Staunton, Nov. 29 – Russians say they support Putin’s war in Ukraine not because they believe in it but rather because their psychology remains that of peasants who are focused only on survival rather than living and who don’t worry about or take responsibility for anything except what affects themselves directly, Aleksey Roshchin says.
According to the Russian commentator, this peasant attitude, sometimes referred to as “’peasant self-awareness’” is “a euphemism for ‘the psychology of survival.’ The peasant world consists of those who do not live but survive and with varying degrees of success” whether they remain on the land or move to the cities (kasparov.ru/material.php?id=638635D8DF1E9).
Indeed, despite massive urbanization over the last century, Russians continue to feel threats to their existence and that is why in their attitudes to many things, including Putin’s war in Ukraine, they act as peasants would act, worrying about developments only if they directly affect them and enjoying the suffering of others if that suggests they re powerful.
Roshchin draws these conclusions from an article about Vasily Shukshin, a Russian ruralist writer of a half century ago who celebrated peasant life, by Vadim Olshevsky, a Russian mathematician at the University of Connecticut, which has just appeared online at don-katalan.livejournal.com/4156619.html).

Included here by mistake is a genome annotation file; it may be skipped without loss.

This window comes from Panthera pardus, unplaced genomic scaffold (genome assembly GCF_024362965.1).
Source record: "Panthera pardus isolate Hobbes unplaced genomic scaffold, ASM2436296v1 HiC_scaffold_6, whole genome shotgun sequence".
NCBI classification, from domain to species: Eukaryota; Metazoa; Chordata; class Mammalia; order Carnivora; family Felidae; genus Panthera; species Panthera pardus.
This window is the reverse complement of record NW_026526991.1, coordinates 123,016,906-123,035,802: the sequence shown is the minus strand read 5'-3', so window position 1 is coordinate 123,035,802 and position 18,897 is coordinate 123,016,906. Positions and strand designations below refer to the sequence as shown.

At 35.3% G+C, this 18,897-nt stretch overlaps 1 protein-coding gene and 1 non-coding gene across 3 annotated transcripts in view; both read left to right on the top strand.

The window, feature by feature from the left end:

Olshevsky says that the heroes of Shukshin’s pesant world would react to Putin’s war as spectators, without any sense of responsibility and would have been upset only if “there aren’t enough socks for the soldiers or enough machineguns.” Mobilization appears likely to change that but it soon passed without much reaction, and so there will be more.
Russians with such peasant attitudes wouldn’t care about the failure of the Kremlin to specify and keep specific war goals but they would enjoy attacks on the Ukrainians because these attacks aren’t directed at them but at others to whom they can thus feel superior to, Olshevsky concludes.
In citing this essay, Roshchin also mentions Maksim Gorky who hated the peasantry because of its “cruelty, heartlessness, lack of interest in anything beyond themselves, pettiness and stupidity … qualities the peasants have carried through the century almost unchanged” as recent events have shown.
None of this is the fault of the Russians as peasant, the commentator argues. “It isn’t some ‘genetic predisposition.’” It is simply the way in which people who have to focus on their own survival all the time act. Such “’survivors’ can’t afford a broad outlook and real empathy;” they are themselves too threatened for such things.
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